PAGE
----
Last year I had a goal to publish 12 blog posts. By the end of 2020, my record stood at zero published and zero attempted.
As a new year begins I can’t help but wonder: Why did I fail in the past, and what must I do differently to succeed this time?
In this post I’ll consider these questions and explore some answers.
Goals are supposed to be specific, measurable, and time-bound. I thought I had covered these requirements by choosing a number, “12,” a deliverable, “blog posts,” and a date, “by the end of the year.”
The problem is that’s where I stopped. I didn’t form a plan that would take me from zero to one, and then from one to two, and so on.
Without specific actions to take, I didn’t have a clear a path forward, so the barrier to entry was too high.
“Publish 12 blog posts” was a wish rather than a goal. But even as wish, it failed to do its job.
Why the number 12? What would 12 blog posts achieve for me? How would publishing them change my life for the better?
Deep down I knew the goal was arbitrary and didn’t really matter to me when compared with all the other things on my plate. This goal had to compete for my time and attention, and it just didn’t make the cut.
I realize now what matters to me isn’t the deliverable of 12 blog posts. What I care about is deeper than that. It’s about my identity.
“People like us do stuff like this” is a phrase from Seth Godin that comes to mind.
I want to close the gap between what I expect of myself and what I actually do. Specifically, I want to be someone who writes. Publishing 12 blog posts is merely a side effect.
They say you are what you do repeatedly. So to change my identity I need to change my behavior. My real goal, then, is to form a habit. To write, repeatedly.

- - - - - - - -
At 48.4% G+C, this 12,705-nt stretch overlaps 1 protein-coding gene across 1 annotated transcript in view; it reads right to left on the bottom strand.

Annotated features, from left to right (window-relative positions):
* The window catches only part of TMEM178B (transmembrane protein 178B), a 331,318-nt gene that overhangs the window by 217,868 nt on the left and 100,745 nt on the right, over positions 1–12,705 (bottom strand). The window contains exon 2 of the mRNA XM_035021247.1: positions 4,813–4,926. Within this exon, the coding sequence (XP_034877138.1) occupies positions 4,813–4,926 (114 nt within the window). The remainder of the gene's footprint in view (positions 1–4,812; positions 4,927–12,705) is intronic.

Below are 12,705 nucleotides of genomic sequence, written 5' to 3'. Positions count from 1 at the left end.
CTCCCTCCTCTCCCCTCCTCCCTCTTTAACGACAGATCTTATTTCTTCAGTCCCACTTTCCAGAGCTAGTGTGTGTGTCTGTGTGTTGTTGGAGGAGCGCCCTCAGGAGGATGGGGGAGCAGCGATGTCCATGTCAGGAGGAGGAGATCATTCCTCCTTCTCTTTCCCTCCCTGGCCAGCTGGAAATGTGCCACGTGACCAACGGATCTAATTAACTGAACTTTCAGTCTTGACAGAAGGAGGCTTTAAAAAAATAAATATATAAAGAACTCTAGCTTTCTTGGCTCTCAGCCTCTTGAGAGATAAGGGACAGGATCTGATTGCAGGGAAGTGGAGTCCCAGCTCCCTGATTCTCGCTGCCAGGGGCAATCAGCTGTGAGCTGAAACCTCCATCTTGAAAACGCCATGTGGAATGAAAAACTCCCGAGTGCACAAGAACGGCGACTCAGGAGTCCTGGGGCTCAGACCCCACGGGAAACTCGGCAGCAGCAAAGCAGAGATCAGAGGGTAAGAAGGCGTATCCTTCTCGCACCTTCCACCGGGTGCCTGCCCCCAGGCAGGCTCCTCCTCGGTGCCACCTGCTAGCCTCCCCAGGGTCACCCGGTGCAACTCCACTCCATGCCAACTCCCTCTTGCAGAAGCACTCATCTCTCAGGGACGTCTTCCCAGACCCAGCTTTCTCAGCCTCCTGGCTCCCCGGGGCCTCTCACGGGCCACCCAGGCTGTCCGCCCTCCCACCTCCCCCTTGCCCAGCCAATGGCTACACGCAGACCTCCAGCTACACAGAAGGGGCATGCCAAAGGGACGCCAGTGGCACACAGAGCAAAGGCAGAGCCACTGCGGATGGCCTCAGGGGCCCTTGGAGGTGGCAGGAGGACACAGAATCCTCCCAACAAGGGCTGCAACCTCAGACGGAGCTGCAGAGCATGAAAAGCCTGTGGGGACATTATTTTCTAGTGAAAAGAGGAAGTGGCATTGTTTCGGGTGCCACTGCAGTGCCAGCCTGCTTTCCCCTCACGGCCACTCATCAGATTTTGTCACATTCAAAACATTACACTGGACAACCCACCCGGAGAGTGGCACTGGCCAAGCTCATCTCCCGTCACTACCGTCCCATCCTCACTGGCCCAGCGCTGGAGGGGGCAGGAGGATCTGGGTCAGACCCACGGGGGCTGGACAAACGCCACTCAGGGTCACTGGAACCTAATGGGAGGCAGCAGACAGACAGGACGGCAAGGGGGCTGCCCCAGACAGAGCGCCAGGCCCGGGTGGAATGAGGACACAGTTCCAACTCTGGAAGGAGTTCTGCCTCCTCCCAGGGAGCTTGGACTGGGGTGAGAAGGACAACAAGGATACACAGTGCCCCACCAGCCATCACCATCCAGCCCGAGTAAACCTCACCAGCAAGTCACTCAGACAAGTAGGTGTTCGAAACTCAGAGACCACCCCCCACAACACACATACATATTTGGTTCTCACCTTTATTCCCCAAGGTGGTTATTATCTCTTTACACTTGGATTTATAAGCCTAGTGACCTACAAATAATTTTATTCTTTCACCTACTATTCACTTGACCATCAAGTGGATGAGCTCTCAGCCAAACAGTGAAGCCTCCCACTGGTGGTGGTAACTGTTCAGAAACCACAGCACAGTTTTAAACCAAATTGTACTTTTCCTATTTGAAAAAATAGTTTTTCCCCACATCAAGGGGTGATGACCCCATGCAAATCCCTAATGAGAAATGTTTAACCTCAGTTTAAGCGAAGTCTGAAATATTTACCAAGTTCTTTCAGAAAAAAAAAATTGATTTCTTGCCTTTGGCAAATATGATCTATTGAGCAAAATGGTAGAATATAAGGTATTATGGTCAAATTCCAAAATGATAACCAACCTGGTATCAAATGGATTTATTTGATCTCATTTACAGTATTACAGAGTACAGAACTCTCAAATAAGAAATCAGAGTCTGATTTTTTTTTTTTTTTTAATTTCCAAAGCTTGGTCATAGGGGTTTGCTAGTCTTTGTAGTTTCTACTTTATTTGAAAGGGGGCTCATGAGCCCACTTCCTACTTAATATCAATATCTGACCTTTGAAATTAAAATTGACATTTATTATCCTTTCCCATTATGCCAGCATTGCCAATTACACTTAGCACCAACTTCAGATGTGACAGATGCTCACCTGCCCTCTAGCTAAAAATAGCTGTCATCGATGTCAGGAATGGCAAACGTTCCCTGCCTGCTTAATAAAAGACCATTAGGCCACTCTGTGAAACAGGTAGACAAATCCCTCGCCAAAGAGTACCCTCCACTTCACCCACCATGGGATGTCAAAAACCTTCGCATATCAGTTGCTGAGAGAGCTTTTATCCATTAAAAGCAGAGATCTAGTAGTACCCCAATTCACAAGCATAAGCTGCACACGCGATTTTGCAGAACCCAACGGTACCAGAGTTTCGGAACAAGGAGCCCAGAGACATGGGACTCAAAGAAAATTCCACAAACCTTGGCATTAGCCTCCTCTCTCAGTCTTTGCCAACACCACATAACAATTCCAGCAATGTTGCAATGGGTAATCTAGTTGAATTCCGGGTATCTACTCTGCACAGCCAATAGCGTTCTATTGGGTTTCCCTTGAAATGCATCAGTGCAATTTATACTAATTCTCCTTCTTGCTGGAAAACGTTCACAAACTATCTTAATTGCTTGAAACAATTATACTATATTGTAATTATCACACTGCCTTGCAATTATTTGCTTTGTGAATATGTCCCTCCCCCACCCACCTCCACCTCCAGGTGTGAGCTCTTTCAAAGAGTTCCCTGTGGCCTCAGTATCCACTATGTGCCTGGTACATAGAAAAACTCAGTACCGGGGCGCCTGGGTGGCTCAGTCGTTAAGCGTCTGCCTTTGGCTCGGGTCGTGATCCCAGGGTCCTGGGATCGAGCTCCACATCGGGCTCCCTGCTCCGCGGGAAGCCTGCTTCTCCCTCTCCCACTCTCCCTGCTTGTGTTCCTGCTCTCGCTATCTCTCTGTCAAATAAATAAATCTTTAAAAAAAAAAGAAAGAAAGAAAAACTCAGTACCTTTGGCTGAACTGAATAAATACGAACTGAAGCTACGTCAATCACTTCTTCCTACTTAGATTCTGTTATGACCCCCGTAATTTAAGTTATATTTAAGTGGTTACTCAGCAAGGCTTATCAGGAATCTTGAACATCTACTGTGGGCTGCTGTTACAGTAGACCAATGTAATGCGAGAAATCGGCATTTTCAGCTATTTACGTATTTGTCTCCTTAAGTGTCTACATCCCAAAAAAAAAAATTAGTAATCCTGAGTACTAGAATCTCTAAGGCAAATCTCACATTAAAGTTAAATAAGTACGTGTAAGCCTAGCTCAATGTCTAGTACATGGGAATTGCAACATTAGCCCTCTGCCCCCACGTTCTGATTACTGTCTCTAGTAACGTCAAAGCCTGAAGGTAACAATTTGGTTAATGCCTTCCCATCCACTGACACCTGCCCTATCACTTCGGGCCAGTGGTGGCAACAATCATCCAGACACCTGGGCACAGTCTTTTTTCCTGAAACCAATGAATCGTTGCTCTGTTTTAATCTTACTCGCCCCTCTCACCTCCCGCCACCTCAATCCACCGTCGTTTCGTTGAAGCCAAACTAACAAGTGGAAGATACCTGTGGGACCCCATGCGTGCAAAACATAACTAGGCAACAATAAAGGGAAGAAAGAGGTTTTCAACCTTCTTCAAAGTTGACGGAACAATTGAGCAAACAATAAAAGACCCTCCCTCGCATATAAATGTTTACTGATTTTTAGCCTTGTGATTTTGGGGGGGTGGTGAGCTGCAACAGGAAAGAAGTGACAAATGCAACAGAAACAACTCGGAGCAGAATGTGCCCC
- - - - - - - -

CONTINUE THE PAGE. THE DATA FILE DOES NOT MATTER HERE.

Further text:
Now that I know how and why I stumbled last year, here’s what I’m doing differently in 2021:
Instead of defining my goal as a deliverable, I’ve defined it as an action to take. My revised goal is to write for 1 hour every day about something I can publish.
If I can perform this one action every day, then eventually I’ll have formed a habit that shapes my identity, making me someone who writes.
Knowing the action I’m going take, I can be specific about when, how often, and even where I’m going to take that action.
Decisions about duration and frequency show up as a recurring event on my calendar. Every day, at the same time and in the same place, I write.
Blocking time makes it easier to show up and do the work: I know when I have to start and I know when I get to stop.
Showing up is of course critical. I use a few other tricks to keep me on track:
If 80% of success in life is showing up, that leaves me with the other 20% to consider.
What do I do when I sit down to write each day?
Rather than face a blank page and expect some magic to happen, I now have a set of steps to take and a consistent way of taking those steps.
What I have is a repeatable workflow for writing, and it goes something like this:
I now approach writing as a practice to follow rather than an assignment to complete. The achievement I celebrate is the hour I write each day.
By reframing success in this way, I’m sidestepping my expectations and insecurities about the content itself, and clearing a path forward to do the work.
This blog stands as a proof of concept for this approach, and it’s the first side effect of the writing I do repeatedly.